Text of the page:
Medical conditions comprise a sort of chaos of life, but whether one is “well-prepared” for it or not, it is something that must be “dealt” with.  It is, in the end, doubtful whether a person’s life prior to the entrance and introduction of a medical condition can adequately prepare one to “deal with it”.

For Federal employees and U.S. Postal workers who suffer from a medical condition, such that the medical condition prevents the Federal or Postal employee from performing one or more of the essential elements of the Federal or Postal job, part of the process in dealing with such a chaos of life is to prepare an effective Federal Disability Retirement application, to be filed with the U.S. Office of Personnel Management, whether the Federal or Postal employee is under FERS, CSRS or CSRS Offset.

In such a case, instead of dealing with the chaos of preparing, formulating and filing an effective Federal Disability Retirement application yourself, you may want to consider hiring an attorney who specializes in such legal matters.

In this vast universe that includes the encumbrances deemed the chaos of life, we must all make choices as to which portion of the chaos we want to personally handle; for, in the end, the chaos of life, how we handle it and what benefit accrues from it will all be determined by the outcome of the event – and for Federal and Postal employees, that outcome-based perspective is the resulting approval by the U.S. Office of Personnel Management on a Federal Disability Retirement claim, where once the approval is obtained, the chaos of life may be turned into a respite of relief.

Sincerely,

Robert R. McGill, Esquire

 

Federal Disability Retirement: Just another bystander

There are primary characters, ancillary or peripheral personalities – and just another bystander.  Similarly, in personal relationships taken from a subjective “I” viewpoint, there are “close family members” (i.e., normally identified as the core within a nuclear family), “extended family”, and then there are “friends and acquaintances” — and just pure strangers.  Of course, the Internet, Facebook and other electronic devices have somewhat changed and altered the landscape of such relational directions, but we still know what it means to generally be “just another bystander”: to be out of the proverbial “loop” and perhaps observe, but otherwise uninvolved in the lives of those around, passing by or in the midst of a crisis developing.

Thus, when an accident occurs, a tragedy unfolds or a crisis develops, there are those who are referred to as “just another bystander”.  Or, if by tragic circumstances, that “bystander” becomes a victim either by happenstance or through “collateral” damage wrought upon surrounding neighborhoods, people, etc., we may refer to that person as an “innocent bystander” – as if the imputed adjective adds something more appropriate to engender empathy or description of haphazard events by which people can be randomly hurt.

Or, if intervention or interference imposes upon a situation by events unfolding, such an identification may be referred to in the past tense, as in, “He was just another bystander when event X occurred, and then he ran into the melee and helped the victims by…” In other words, by becoming “involved”, person X absolved himself by his very actions and thereby negated his prior status as a “bystander”, innocent or not.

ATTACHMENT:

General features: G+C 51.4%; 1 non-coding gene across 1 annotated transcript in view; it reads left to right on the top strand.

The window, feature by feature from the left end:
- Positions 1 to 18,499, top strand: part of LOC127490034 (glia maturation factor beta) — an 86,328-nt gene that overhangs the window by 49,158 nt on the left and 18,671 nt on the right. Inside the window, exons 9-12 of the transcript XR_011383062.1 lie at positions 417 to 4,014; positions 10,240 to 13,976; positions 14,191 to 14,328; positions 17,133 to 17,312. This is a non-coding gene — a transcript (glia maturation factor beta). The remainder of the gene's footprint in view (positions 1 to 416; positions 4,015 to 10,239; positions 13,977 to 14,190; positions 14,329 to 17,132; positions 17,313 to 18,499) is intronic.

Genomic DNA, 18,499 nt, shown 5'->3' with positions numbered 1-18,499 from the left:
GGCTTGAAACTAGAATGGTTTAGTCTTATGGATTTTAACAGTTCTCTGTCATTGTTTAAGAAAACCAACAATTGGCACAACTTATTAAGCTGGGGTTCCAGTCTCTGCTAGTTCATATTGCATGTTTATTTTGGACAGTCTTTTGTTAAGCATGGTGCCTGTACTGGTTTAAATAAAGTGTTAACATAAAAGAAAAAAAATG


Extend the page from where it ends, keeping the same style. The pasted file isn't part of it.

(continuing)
The fact is, most of us are bystanders for most days of our lives; we walk through neighborhoods, streets and buildings inhabited by others, where others are engaging in commerce, relationships and interaction of daily living, and others, as well, are mere bystanders as they walk past us and bypassing our subjective interludes.  We expect others to maintain that status unless otherwise needed, and we retain with comfort such status in the courteous behavior towards strangers otherwise unnecessary for further interaction.  The problem becomes when we become bystanders within the role of our own lives.

For Federal and Postal employees who suffer from a medical condition, such that the medical condition prevents the Federal or Postal employee from performing one or more of the essential elements of one’s Federal or Postal job, remaining a bystander when it is necessary to become an integral part in determining your own future is often a problem of self-will.  Watching the lives of others pass by is one thing; watching your own life pass by means that you are just another bystander when being a bystander is not the appropriate role to play.

Filing a Federal Disability Retirement application, whether the Federal or Postal employee is under FERS, CSRS or CSRS Offset, is often the necessary next and proactive step in determining the future outcome of events unfolding. The medical condition you suffer from is already the “event”; what you do next will determine whether you are the primary character or a bystander – or, worse, an “innocent bystander” who then is referred to in the past tense.

Sincerely,

Robert R. McGill, Esquire